Date of Award

Fall 2012

Degree Type

Thesis

Degree Name

Master of Arts (MA)

Department

Classics

Supervisor

Kathryn Mattison

Co-Supervisor

Paul Murgatroyd

Language

English

Committee Member

Evan Haley

Abstract

The epic hero Diomedes is, in my opinion, considered a marginal hero, as he is relegated to a backbench in ancient Greek thought and ideology. I examine why this is the case, considering his role and impact in Homer's Iliad. Greek society valued its epic heroes beyond the words of the poets, yet some heroes received much more attention that others as central characters in tragedy and iconography, consequently regarded as favourites by mass audiences. I believe that examining a marginal hero like Diomedes is important in order to understand why Greek culture generally disregarded some warriors in favour of others, especially in the case of Diomedes, who displays heroic virtues more evidently than several other heroes who have received more attention. Overall Greek attitudes toward him offer an intriguing perspective on the epic heroes and the ways in which the Greeks idealized them. An examination of Greek literary, visual, and religious spheres of influence effectively aid in determining the reasons behind this phenomenon. In summary, this work attempts to understand Greek attitudes towards a hero who has received very little scholarly attention. The concept of the epic hero requires analysis of even the most neglected characters; one cannot understand Odysseus, Achilles, or Hector without examining Diomedes, who has a notable role in the very same tradition as the aforementioned heroes.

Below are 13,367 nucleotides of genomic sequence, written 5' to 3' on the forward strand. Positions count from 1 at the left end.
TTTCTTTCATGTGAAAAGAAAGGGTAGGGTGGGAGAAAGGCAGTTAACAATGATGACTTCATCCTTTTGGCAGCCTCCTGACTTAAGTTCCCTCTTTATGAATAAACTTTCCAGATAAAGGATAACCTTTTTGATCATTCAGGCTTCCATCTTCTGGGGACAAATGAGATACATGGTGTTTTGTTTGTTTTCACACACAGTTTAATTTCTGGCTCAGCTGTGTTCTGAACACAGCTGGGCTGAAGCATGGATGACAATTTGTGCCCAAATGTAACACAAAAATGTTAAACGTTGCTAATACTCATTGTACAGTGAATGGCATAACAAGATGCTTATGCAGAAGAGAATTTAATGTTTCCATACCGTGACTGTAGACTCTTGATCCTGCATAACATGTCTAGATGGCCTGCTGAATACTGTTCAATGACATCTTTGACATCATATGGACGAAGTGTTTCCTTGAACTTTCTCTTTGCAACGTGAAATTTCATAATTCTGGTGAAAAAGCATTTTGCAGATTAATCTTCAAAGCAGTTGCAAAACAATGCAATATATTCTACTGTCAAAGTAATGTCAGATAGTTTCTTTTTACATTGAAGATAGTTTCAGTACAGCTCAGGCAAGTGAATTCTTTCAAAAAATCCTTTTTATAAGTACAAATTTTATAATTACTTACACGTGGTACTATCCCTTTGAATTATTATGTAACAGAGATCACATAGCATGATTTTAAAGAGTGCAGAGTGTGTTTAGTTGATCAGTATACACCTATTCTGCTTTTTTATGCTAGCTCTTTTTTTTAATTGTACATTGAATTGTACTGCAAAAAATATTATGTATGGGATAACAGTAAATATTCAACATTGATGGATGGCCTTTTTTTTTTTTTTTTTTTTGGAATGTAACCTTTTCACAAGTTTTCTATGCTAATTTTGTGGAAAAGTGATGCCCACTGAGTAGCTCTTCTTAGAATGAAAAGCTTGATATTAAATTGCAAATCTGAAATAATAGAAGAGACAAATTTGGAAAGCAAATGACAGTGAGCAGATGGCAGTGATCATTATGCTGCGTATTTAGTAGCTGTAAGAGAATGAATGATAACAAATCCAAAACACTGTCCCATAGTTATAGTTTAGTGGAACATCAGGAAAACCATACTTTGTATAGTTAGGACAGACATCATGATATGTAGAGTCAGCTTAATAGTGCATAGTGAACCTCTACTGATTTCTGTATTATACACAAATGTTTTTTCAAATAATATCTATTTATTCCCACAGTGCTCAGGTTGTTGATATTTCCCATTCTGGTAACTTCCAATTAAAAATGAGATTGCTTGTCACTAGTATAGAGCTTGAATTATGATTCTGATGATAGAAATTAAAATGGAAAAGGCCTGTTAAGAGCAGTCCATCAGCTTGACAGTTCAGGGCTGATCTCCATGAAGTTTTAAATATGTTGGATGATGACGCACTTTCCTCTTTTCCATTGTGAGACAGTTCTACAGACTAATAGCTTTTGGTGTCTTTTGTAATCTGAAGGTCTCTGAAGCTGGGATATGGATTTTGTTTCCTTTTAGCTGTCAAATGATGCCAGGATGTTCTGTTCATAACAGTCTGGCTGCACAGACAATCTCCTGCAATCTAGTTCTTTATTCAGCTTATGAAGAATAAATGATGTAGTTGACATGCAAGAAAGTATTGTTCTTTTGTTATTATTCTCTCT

McMaster University Library